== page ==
The years of heavy drinking, the syphilis medications he had taken and the enormous stress of his battles with bureaucracy over his lenient treatment of pardoned convicts might all have contributed to his 180-degree turn in relation to the indigenous people he had always viewed with benign paternalism. His authority was being threatened by the Aboriginal raids and as the leader of an army he was not going to let enemy forces gain the upper hand even for a moment.

Once he had apologised for the Aboriginal attacks on settlers, saying it was mostly the fault of the whites. Now, he would not be swayed by moderate voices.

Dr Charles Throsby, who had hosted Macquarie at his property Glenfield, counselled the governor against reprisals.

On 5 April 1816, Throsby had written to Acting Provost-Marshall William Wentworth expressing his concerns for the safety of Aboriginal men Yelloming and Bitugully and the young Doual, who two years earlier had explored the Bong Bong area with his friend Hamilton Hume. Throsby outlined the horrific treatment of Yelloming's wife and children that had occurred during earlier battles with settlers:

The people not content at shooting at them in the most treacherous manner in the dark, actually cut the woman's arm off and stripped the scalp of her head over her eyes, and on going up to them and finding one of the children only wounded one of the fellows deliberately beat the infant's brains out with the butt of his musket, the whole of the bodies then left in that state by the (brave) party unburied!

Was it any wonder, Throsby asked, that the natives went looking for revenge? Yet Macquarie would tolerate no excuses:

The Aborigines, or native blacks of this country, having for the last three years manifested a strong and sanguinary hostile spirit, in repeated instances of murders, outrages, and depredations of all descriptions against the settlers and other white inhabitants residing

in the interior and more remote parts of the colony, notwithstanding their having been frequently called upon and admonished to discontinue their hostile incursions and treated on all these occasions with the greatest kindness and forbearance by government; - and having nevertheless recently committed several cruel and most barbarous murders on the settlers and their families and servants, killed their cattle, and robbed them of their grain and other property to a considerable amount, it becomes absolutely necessary to put a stop to these outrages and disturbances, and to adopt the strongest and most coercive measures to prevent a recurrence of them, so as to protect the European inhabitants in their persons & properties.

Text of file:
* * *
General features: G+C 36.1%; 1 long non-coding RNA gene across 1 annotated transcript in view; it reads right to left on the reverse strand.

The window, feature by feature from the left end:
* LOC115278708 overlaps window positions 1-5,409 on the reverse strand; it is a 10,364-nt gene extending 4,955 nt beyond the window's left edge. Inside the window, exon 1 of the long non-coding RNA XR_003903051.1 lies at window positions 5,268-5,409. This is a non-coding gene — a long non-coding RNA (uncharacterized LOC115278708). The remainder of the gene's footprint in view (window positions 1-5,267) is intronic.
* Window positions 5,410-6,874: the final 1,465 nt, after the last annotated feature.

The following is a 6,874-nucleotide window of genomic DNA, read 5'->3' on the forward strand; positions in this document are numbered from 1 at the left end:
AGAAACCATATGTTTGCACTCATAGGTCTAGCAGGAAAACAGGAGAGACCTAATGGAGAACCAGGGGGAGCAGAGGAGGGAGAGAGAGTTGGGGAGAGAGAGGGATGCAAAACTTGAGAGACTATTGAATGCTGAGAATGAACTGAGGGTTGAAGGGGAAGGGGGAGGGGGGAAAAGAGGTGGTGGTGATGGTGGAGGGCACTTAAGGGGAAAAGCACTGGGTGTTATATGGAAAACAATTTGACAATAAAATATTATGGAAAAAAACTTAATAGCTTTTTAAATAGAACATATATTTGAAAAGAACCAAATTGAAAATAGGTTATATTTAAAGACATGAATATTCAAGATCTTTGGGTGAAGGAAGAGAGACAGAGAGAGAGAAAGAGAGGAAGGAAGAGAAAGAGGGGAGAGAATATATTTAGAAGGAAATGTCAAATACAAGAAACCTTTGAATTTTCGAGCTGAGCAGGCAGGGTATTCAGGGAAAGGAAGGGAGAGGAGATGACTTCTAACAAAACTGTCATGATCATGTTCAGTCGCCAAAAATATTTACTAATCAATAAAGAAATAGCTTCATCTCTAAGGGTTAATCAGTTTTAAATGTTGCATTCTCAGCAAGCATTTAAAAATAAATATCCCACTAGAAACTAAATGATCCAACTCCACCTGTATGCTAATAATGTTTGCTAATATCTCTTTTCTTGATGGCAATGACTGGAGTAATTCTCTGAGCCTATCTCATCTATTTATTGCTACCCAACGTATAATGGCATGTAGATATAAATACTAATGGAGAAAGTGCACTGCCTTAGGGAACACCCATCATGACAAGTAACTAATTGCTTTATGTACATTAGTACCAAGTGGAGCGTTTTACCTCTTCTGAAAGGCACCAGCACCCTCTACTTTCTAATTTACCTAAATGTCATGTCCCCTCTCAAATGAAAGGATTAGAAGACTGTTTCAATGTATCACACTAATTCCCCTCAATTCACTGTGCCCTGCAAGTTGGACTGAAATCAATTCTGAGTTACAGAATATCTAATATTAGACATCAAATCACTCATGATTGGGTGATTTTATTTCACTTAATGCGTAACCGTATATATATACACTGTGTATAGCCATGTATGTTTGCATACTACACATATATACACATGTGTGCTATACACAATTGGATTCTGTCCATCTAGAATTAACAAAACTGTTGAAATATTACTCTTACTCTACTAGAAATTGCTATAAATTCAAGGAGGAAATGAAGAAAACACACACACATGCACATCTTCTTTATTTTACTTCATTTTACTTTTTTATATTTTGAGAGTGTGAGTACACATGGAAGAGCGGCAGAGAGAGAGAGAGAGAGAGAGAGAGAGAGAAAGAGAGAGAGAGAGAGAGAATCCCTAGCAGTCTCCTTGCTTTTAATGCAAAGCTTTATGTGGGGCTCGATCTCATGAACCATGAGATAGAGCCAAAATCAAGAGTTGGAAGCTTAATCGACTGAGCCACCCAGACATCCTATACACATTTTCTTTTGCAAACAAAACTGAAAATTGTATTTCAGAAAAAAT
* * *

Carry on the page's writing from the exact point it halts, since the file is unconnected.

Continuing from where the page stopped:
Macquarie ordered three separate military detachments to march into the 'interior and remote parts of the colony' to punish 'the hostile natives, by clearing the country of them entirely, and driving them across the mountains; as well as if possible to apprehend the natives who have committed the late murders and outrages, with the view of their being made dreadful and severe examples of, if taken alive'.

I have directed as many natives as possible to be made prisoners, with the view of keeping them as hostages until the real guilty ones have surrendered themselves, or have been given up by their tribes to summary justice. in the event of the natives making the smallest show of resistance - or refusing to surrender when called upon so to do - the officers commanding the military parties have been authorised to fire on them to compel them to surrender; hanging up on trees the bodies of such natives as may be killed on such occasions, in order to strike the greater terror into the survivors.

 

This is an extract from Macquarie by Grantlee Kieza. Published by HarperCollins and now available in all good bookstores and online.